That’s not to say that Steam doesn’t get good games anymore, it’s just so much more difficult to try and find them. You essentially have to rely on word of mouth or websites like gamingonlinux.com to keep tabs on those games because otherwise you are fairly screwed, whether you are a dev or a consumer.
GOG, good not-just-old games
On the other side of the arena stands the platform that represents freedom from DRM. This has lead many Linux gamers to swear by GOG. The problem here is quite simple: where Valve is lazy in general, GOG is lazy especially when it comes to Linux. GOG took ages to begin supporting Linux and all throughout that time the Linux support on GOG has been quite second-class. The GOL article highlights this problem quite well: where GOG has mostly shifted to its GOG Galaxy client and the associated APIs, the Linux client is still MIA and the method of deploying Linux versions relies on old-school FTP file transfers.
Some people consider the lack of a client to be a positive, however, it does significantly affect the general usability of GOG titles. If you are only interested in buying a single version of a game then you’d likely be just fine, but if you bought yourself a game from GOG that gets actively updated you are comparatively speaking in a world of hurt. Modern games can be dozens of gigabytes in size and due to the lack of a smart updater, if you need one of those games updated you are forced to redownload the entire game, which on capped or slow Internet connections is a major hassle.
This technical limitation on the part of GOG is truly a sad thing, because I would honestly much prefer to buy my games from GOG if even the simplest GOG updater was released, GOG can keep the social interaction features of Galaxy to their Windows client for all I care. GOG’s store credit system makes future purchases on GOG quite appealing and the fact that I don’t need to drag a client around with me every time I want to fire up a game is also convenient. It’s just that every time I want to buy something from GOG I need to think carefully if I want to deal with possible redownloading of the game and game patches arriving later than on competing platforms due to lacking developer tools.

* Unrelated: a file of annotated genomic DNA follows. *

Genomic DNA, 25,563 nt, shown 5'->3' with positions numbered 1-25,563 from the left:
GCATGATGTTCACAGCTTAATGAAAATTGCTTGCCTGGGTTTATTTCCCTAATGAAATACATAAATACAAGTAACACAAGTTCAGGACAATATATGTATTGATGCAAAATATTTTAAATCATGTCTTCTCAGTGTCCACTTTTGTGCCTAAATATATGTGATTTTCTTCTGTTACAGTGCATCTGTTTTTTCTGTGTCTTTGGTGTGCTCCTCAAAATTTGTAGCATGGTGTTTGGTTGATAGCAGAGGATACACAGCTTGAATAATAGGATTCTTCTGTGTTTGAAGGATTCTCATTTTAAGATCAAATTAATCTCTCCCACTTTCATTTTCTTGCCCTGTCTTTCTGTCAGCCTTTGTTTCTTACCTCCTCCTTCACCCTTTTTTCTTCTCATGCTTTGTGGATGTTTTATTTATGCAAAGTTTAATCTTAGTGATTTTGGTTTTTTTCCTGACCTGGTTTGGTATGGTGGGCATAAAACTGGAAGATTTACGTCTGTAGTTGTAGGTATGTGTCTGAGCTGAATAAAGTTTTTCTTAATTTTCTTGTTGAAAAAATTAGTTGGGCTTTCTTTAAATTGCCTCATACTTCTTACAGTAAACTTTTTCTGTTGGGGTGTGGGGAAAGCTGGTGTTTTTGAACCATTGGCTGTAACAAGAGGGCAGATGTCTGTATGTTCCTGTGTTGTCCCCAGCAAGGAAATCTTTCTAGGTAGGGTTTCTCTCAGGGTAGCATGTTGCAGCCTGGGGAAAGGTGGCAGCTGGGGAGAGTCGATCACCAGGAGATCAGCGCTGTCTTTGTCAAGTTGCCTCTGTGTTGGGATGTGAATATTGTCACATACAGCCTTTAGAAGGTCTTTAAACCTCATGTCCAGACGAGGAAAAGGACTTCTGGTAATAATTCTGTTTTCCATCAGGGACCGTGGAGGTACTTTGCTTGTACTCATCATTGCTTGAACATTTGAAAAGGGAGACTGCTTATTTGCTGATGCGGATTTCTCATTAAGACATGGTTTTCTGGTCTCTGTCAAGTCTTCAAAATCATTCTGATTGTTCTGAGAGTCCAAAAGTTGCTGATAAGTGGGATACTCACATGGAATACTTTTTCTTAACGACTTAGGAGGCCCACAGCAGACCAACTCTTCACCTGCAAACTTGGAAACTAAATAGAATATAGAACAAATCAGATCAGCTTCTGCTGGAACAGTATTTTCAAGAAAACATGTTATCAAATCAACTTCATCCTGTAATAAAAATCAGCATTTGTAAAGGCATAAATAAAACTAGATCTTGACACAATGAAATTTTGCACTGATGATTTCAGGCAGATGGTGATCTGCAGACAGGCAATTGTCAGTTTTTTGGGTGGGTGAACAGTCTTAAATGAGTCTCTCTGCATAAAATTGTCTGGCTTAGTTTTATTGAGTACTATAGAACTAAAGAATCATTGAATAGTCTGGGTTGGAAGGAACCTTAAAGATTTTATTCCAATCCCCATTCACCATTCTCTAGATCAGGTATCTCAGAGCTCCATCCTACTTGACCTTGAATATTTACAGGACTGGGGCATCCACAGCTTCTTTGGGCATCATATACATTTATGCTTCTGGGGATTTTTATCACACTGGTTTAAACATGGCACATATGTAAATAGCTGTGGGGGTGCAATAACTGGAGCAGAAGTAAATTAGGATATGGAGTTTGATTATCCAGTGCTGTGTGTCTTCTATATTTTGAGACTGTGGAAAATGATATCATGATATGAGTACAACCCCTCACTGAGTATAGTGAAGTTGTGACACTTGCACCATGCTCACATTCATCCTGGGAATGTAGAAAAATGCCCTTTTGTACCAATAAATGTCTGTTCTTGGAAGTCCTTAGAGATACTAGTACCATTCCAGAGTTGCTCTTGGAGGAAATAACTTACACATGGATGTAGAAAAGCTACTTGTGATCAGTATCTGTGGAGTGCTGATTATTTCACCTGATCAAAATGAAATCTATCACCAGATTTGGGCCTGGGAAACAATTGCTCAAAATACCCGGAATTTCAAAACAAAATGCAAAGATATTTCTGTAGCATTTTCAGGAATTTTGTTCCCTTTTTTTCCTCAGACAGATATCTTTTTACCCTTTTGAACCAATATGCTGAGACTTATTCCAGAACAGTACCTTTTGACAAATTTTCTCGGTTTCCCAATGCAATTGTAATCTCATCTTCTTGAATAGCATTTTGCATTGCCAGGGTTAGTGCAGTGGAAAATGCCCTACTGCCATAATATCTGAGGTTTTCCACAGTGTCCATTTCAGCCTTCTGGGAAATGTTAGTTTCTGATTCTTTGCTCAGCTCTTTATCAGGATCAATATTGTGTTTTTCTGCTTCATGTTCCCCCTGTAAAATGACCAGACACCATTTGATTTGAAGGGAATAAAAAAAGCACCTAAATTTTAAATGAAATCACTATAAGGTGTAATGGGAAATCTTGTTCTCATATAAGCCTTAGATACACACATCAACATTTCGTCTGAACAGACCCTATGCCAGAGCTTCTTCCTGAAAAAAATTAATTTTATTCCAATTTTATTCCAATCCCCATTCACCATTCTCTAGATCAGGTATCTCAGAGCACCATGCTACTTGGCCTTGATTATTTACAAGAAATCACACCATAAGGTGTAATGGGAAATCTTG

Itch.io, charming but small
I really like Itch, I seriously do. Almost everything I have complained about in this post, Itch does right. Their developer tooling is described to be excellent and although I myself haven’t used their Butler deployment helper tool, I have worked on a project that was deployed using Butler and the person handling the deployments described it quite positively. Their client is generally more responsive and integrates better in my desktop environment than Steam and manages to do so while using less system resources. It’s also optional and open source. Itch’s community is also quite vibrant and particularly the game jam features are quite fun. I myself have participated in two Linux Game Jams, the creations of which you can see on my Itch.io profile.
The biggest problem with Itch.io is its size and popularity. As an open platform, Itch has become a kind of game developer’s first publishing platform, which means that a large number of the games on Itch are fairly low-quality and obscure titles. There are some bigger name indie titles being sold there but triple-I stuff, not to mention publisher-backed, big-budget commercial titles are not present. This makes Itch a rather niche platform, quite difficult to navigate and uninteresting to the mainstream.
So, in a sense Itch’s state is also a bit of a tragedy. They support Linux as a first-class citizen with their client, they are DRM-free, they have good developer tools but because they are small their selection of games reflects their niche status. I would absolutely love to buy my games from Itch, but many times the games I am looking to buy just aren’t there and when they are, I often forget to check because I assume they won’t be there. And thus, the problem keeps feeding itself.